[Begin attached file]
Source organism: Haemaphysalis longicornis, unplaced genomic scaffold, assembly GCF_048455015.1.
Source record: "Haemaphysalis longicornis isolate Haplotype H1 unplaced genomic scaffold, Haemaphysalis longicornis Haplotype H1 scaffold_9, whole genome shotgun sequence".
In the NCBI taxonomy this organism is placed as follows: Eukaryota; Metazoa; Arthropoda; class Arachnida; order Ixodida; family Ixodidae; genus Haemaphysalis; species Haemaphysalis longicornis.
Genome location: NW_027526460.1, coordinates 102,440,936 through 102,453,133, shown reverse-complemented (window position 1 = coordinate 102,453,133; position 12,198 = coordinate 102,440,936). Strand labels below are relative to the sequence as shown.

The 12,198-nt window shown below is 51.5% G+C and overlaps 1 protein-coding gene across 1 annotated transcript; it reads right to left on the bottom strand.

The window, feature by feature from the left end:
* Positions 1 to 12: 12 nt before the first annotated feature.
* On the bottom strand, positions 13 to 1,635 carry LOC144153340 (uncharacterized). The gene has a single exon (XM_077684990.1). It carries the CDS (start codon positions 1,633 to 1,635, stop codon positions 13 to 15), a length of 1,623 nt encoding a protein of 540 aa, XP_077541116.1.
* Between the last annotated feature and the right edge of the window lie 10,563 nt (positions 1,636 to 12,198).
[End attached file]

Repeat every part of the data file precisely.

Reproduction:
Source organism: Haemaphysalis longicornis, unplaced genomic scaffold, assembly GCF_048455015.1.
Source record: "Haemaphysalis longicornis isolate Haplotype H1 unplaced genomic scaffold, Haemaphysalis longicornis Haplotype H1 scaffold_9, whole genome shotgun sequence".
In the NCBI taxonomy this organism is placed as follows: Eukaryota; Metazoa; Arthropoda; class Arachnida; order Ixodida; family Ixodidae; genus Haemaphysalis; species Haemaphysalis longicornis.
Genome location: NW_027526460.1, coordinates 102,440,936 through 102,453,133, shown reverse-complemented (window position 1 = coordinate 102,453,133; position 12,198 = coordinate 102,440,936). Strand labels below are relative to the sequence as shown.

The 12,198-nt window shown below is 51.5% G+C and overlaps 1 protein-coding gene across 1 annotated transcript; it reads right to left on the bottom strand.

The window, feature by feature from the left end:
* Positions 1 to 12: 12 nt before the first annotated feature.
* On the bottom strand, positions 13 to 1,635 carry LOC144153340 (uncharacterized). The gene has a single exon (XM_077684990.1). It carries the CDS (start codon positions 1,633 to 1,635, stop codon positions 13 to 15), a length of 1,623 nt encoding a protein of 540 aa, XP_077541116.1.
* Between the last annotated feature and the right edge of the window lie 10,563 nt (positions 1,636 to 12,198).